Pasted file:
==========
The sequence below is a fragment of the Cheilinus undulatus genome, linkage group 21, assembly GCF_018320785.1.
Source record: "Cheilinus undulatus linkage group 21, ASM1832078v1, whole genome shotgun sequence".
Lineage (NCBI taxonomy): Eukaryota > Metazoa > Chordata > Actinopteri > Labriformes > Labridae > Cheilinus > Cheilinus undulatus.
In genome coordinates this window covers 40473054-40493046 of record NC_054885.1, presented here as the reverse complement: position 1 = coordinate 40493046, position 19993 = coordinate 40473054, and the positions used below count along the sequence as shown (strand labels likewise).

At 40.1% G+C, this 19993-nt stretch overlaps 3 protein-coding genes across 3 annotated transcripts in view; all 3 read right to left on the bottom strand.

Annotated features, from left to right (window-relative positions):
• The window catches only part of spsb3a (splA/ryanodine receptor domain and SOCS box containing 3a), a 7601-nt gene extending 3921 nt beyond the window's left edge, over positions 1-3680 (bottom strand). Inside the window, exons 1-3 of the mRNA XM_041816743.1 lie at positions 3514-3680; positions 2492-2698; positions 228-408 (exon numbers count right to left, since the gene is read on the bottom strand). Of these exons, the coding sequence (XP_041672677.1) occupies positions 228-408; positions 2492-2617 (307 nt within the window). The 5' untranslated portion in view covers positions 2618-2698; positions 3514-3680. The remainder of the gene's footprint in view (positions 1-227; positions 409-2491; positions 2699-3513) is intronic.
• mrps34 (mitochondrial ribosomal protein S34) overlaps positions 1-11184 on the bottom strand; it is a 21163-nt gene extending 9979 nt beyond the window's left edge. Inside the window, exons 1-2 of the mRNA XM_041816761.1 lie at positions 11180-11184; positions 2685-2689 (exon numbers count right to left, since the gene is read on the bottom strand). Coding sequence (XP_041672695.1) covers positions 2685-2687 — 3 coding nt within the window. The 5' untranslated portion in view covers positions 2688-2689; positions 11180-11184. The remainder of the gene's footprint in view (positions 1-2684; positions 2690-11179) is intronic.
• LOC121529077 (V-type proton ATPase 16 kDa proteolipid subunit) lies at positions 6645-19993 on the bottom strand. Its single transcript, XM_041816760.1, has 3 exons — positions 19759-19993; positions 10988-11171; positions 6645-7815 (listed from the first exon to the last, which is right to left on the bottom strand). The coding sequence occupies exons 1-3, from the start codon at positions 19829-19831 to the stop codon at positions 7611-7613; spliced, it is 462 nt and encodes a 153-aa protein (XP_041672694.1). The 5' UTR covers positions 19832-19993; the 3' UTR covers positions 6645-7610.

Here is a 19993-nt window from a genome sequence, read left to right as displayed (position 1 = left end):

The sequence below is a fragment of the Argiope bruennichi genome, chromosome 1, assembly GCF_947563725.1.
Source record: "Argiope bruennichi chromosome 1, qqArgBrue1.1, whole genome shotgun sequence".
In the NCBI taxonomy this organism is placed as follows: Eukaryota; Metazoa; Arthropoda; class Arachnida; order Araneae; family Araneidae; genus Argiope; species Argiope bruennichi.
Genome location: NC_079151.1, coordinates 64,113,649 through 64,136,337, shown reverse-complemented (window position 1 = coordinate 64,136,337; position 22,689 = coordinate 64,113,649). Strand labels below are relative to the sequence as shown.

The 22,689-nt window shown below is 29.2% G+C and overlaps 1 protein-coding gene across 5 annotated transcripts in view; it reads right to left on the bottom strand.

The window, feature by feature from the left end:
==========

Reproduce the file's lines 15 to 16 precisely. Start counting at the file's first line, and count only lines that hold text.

The 22,689-nt window shown below is 29.2% G+C and overlaps 1 protein-coding gene across 5 annotated transcripts in view; it reads right to left on the bottom strand.

The window, feature by feature from the left end: